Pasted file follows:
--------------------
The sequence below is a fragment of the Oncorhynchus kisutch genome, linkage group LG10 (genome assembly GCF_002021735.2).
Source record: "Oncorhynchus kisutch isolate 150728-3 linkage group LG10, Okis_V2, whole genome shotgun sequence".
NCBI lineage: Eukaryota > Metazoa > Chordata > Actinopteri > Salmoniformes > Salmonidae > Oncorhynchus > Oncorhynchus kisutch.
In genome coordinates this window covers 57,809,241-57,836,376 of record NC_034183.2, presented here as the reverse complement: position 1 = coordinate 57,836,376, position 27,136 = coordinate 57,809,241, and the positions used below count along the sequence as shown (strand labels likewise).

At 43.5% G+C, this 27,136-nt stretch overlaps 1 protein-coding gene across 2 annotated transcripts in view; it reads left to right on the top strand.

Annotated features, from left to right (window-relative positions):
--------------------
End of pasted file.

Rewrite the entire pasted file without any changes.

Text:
The sequence below is a fragment of the Oncorhynchus kisutch genome, linkage group LG10 (genome assembly GCF_002021735.2).
Source record: "Oncorhynchus kisutch isolate 150728-3 linkage group LG10, Okis_V2, whole genome shotgun sequence".
NCBI lineage: Eukaryota > Metazoa > Chordata > Actinopteri > Salmoniformes > Salmonidae > Oncorhynchus > Oncorhynchus kisutch.
In genome coordinates this window covers 57,809,241-57,836,376 of record NC_034183.2, presented here as the reverse complement: position 1 = coordinate 57,836,376, position 27,136 = coordinate 57,809,241, and the positions used below count along the sequence as shown (strand labels likewise).

At 43.5% G+C, this 27,136-nt stretch overlaps 1 protein-coding gene across 2 annotated transcripts in view; it reads left to right on the top strand.

Annotated features, from left to right (window-relative positions):